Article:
Several months ago I became interested in self-hypnosis. I studies the art and used the techniques to help me relax. Being the sick and twisted individual that I am, I found a way to properly abuse this psychological bandaid. Using the very tool that helps people to kick drugs, depression, emotional eating, and the lot, I decided to use it to invoke nightmares.
Part of this idea came from a conversation I had with one of my kids.
He had been having a hard time getting to sleep. He believed there was a monster in his closet. So he would lie awake late into the night with the covers pulled up, his eyes wide with fright.
Being a horror novelist, I have a different perspective on fear. First, I told him that all of his fears were in his imagination and they were not real. Then, after thinking for a moment, I told him that there is only one phase in life where you have an imagination big enough to actually believe in monsters. There is only a short time in your childhood when you have the opportunity to be scared, really scared of the boogie man or the monster under your bed.
When you grow up, monsters disappear in a poof of smoke, never to come back again. We don’t fear the boogieman anymore. We are consigned to fear less interesting things like the IRS, or hanging onto a job. As for monsters, they are gone. Now this might reflect an impression of my poor parenting skills. But I told him that, since he is scared anyways, he might as well enjoy it because it will all be over soon.
I theorize that once the monsters are gone, we go on a lifelong search to bring them back. There is a part of us that actually wants to run into a pissed off ghost or to go toe to toe with a vampire. That’s why we go see horror films, read scary books, and pay the entry fee to go through spook houses at Halloween.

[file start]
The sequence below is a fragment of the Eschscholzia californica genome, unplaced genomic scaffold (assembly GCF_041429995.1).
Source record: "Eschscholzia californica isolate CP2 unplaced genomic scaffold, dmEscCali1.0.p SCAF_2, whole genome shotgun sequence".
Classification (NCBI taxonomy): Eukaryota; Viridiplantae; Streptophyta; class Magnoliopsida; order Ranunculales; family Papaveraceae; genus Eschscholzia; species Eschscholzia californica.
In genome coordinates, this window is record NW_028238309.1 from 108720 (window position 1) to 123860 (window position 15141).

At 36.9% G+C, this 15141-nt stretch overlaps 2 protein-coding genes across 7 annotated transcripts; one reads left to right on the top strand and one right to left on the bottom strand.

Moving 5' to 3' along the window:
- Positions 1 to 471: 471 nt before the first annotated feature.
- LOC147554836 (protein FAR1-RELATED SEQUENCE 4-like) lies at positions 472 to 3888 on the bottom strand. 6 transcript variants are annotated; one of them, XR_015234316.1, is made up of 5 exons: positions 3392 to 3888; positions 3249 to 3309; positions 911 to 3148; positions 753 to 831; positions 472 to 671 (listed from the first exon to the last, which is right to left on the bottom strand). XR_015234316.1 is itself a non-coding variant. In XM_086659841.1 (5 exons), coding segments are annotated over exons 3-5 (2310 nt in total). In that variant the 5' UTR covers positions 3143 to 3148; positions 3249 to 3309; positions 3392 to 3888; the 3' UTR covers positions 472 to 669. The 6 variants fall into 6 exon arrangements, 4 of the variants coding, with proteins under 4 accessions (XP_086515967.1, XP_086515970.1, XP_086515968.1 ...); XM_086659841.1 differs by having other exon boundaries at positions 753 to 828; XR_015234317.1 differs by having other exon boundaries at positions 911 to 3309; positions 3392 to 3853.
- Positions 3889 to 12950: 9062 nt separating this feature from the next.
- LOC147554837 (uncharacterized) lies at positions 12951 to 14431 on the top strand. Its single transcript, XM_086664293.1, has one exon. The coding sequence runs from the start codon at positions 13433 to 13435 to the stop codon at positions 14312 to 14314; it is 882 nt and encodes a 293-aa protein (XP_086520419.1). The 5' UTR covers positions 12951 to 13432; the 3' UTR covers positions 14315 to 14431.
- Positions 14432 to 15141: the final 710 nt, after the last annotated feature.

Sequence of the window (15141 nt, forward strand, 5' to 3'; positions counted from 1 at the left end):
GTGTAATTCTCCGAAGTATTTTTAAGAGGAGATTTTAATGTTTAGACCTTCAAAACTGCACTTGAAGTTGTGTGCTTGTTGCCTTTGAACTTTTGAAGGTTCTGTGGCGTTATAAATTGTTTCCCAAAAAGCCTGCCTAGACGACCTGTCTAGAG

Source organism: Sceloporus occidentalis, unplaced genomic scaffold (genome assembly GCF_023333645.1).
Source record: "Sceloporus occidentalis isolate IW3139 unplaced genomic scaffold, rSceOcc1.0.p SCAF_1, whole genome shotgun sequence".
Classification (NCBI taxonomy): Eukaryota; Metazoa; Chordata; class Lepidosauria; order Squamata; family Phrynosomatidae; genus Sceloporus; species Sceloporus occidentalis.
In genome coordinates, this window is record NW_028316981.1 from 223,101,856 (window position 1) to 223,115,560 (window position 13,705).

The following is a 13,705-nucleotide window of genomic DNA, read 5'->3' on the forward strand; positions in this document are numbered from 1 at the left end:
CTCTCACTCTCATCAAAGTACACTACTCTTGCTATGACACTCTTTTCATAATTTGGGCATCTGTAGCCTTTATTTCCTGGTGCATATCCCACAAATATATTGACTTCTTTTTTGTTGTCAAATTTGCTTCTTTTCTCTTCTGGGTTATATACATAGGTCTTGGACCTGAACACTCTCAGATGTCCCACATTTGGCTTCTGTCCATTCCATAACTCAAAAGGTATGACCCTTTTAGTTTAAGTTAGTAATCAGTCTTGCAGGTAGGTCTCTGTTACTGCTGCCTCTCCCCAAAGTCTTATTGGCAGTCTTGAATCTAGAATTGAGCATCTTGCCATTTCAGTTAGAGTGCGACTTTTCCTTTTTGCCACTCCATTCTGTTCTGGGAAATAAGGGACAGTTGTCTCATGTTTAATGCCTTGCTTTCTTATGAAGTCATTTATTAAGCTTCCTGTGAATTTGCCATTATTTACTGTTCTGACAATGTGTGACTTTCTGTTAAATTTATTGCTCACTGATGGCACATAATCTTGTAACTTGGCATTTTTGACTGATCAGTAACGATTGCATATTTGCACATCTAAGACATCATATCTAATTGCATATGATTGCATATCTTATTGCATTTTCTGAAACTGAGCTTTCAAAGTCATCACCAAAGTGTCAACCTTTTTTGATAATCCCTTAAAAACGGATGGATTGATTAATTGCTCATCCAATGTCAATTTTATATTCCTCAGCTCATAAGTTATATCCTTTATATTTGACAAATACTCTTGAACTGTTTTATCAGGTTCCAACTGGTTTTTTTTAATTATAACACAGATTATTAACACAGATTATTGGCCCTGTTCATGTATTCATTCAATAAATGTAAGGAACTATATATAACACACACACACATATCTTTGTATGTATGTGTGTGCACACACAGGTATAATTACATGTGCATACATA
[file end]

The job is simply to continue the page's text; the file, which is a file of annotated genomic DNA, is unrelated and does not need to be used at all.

As a novelist, and as a musician for that matter, I have always endeavored to provide those monsters for people. I got thinking, what is the best way to completely engross oneself into a scary story. That led me to dreams. I love nightmares, the scarier the better. Because when you are in them, they are real. And the whole time, you are absolutely safe.
If one could somehow induce scary nightmares in the imagination, we could once again welcome those monsters in our lives. We could once again experience that child-like fear that is, actually, kind of fun.
In the Hypno-Nightmare Project, I have created 4 nightmares that you can experience again and again through the power of hypnosis. To visit these dreamlands, all you have to do is put on a pair of headphones, relax, and listen.
I have broken these recordings into four phases.
In phase one, the induction, with the use of relaxing, original music and a vivid, visual script, I bring you to a state of relaxation to prepare you for your transe state.
In phase two, the deepening, I take you down into your subconscious mind using a series of visual suggestions and ambient music. This phase is meant to connect you with your subconscious mind, your imagination.
In phase three, suggestion, I put you right in the middle of the action. This is where I tell and original story, a nightmare. I use second person to put you there. I’m telling you what you are doing in your nightmare. You are the one who battles the vampires. You are the one who faces the demons. You are the one who takes action against the boogieman.
After the story is finished, it’s time for phase four, the awakening. During this part of the recording, I use a series of suggestions to take you out of your dream world and bring you back safely to reality.
These four phases are the actual phases used by hypnotherapists today. Leave it to me to twist them around. Rather than helping you to become less depressed, to fight addictions, to lose weight, I’ve decided to take you to a place where you can do battle against a snarling werewolf. I’m pretty excited about this project. I’m not sure how well it is going to work. But I’m hoping that we can give it a try, you and me together.